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Pressures and Threats

KZN

Project Duration: Long Term

About this category:

The following are sections from Ugu Lwethu - Our Coast (Goble et al., 2014). Contributions are from a range of authors all of whom are credited per section.


The coastal environment is under constant pressure from coastal development, extraction of resources, erosion and pollution, to name a few. These in turn threaten coastal habitats, biodiversity and the sustainability of  coastal resources. Potentially, these are exacerbated by the threats posed by climate change. This section provides an overview of some of the main pressures and threats facing the KZN coastal environment.


Loss of Coastal and Marine Biodiversity

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There are many threats to biodiversity and habitat loss, not all directly attributable to human activities. A number of naturally occurring events such as hurricanes, storm surges, tsunamis and eruptions can cause, albeit temporarily, massive loss of habitat and disruption to the abundance and life cycles of species. However, human activities generally result in more significant, persistent and permanent impacts.


Photo: Bronwyn Goble



Photo: Bronwyn Goble

Development Pressure

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Coastal lands are used for a range of activities, including human settlement, agriculture, trade and user amenities. They are also used as a base for a range of maritime activities such as shipping, fishing and mining. The coast is a favoured residential and holiday destination, resulting in it being under constant pressure for development.


Coastal Pollution and Litter

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The marine environment has an amazing capacity to assimilate man’s waste and has been doing so for centuries. However, there are absolute limits to the quantities, concentrations and the nature of the waste. Exceed any of these and the entire assimilative capacity can be destroyed and pollution results.


Photo: Judy Mann



Photo: Simon Bundy

Climate Change

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Climate change is no longer an abstract topic debated by a fringe group of scientists; the evidence of climate change is unequivocal. In view of its serious global impact the UN established a team of top international scientists to objectively evaluate all available climate data. This Intergovernmental Panel on Climate Change (IPCC) first met in 1988 and periodically produces definitive assessment reports, progressively reflecting improvements in data collection.


Coastal Hazards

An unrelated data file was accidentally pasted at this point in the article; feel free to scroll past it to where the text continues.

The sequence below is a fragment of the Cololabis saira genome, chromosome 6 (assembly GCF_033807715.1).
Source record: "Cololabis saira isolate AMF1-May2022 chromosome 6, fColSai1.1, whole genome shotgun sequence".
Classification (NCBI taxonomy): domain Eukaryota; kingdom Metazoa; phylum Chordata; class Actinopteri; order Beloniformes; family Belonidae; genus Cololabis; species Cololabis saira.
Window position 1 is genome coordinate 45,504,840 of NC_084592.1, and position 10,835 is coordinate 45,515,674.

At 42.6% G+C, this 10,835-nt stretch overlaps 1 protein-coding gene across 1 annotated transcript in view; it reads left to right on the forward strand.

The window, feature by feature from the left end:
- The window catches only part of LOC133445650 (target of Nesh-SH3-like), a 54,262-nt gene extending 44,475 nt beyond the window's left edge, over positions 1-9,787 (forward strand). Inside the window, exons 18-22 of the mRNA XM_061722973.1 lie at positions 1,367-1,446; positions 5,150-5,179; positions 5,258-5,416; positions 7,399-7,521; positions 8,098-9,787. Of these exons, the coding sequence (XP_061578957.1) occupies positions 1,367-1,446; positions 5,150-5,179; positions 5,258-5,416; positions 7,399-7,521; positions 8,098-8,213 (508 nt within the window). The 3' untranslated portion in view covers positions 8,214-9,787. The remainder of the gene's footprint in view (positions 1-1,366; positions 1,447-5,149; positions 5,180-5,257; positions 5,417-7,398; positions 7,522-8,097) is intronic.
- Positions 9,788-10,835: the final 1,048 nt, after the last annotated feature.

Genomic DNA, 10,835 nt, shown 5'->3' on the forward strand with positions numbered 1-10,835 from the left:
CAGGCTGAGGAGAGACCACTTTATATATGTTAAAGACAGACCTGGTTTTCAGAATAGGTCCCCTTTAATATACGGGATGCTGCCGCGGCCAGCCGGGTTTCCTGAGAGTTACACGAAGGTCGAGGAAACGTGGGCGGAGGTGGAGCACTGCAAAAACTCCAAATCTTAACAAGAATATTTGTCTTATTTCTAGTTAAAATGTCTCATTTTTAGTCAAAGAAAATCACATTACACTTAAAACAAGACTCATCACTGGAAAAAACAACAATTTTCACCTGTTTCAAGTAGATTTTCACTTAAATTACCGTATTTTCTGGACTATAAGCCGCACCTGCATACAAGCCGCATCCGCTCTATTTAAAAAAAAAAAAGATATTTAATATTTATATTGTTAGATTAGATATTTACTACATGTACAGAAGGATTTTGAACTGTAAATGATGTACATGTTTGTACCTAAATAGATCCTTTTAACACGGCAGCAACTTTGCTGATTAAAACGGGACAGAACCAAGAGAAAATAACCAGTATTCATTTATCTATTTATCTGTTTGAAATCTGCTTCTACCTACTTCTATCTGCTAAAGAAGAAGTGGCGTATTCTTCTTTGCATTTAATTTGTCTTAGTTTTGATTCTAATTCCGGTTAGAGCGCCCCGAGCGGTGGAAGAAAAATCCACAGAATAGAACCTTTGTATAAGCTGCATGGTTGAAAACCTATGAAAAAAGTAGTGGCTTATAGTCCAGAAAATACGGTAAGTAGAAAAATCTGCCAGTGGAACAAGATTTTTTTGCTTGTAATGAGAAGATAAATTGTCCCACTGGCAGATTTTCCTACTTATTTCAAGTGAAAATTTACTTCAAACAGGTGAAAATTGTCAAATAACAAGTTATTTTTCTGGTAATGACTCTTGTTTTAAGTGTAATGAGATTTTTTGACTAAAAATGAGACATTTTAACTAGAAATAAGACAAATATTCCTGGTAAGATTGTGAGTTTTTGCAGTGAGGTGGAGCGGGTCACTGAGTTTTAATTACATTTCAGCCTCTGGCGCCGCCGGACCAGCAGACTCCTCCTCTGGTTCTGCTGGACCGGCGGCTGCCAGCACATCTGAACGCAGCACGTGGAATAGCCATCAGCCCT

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Coastal hazards can result in loss of infrastructure, properties, resources and unique coastal habitats. The risk of vulnerability is exacerbated by the combination of development pressures and stressed ecosystems. Coupled with the predicted effects of climate change, the effects of hazard events become significantly higher and more costly to manage. Effects of sea-level rise and coastal erosion are of particular concern for KZN.


Photo: Simon Bundy



Photo: Bronwyn Goble

Sand Mining in Estuaries

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The deposition of new sand on the beaches of KZN is derived from riverine sources via its 76 estuaries. Interruption of the supply of sand and beach nourishment causes beaches to fade and disappear over time. Port cities such as Durban know only too well what happens when the natural supply of sand to their beaches is compromised. However, the construction industry values this supply of clean sand, and often “mine” their sand from environmentally vulnerable estuaries.


Species at Risk

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The marine and coastal environment of KZN is enormously rich and diverse in plant and animal species. Marine species are generally considered to have low risk of extinction because of the size of the world’s oceans. These create large continuous habitats, due to the open nature of marine habitats and the life-history characteristics of many marine species. This is no basis for complacency, as various threats to our marine fauna and flora exist. Critical population declines of marine species have occurred.


Photo: Camilla Floros


Pressures and Threats PDF


Contributors


ORI

University of KwaZulu Natal

eThekwini Municipality

University of Ulster

Research Funders



Acknowledgements

Bronwyn Goble

Rudy van der Elst

Mariana Tomalin

Alan Smith

Andrew Mather

Andrew Cooper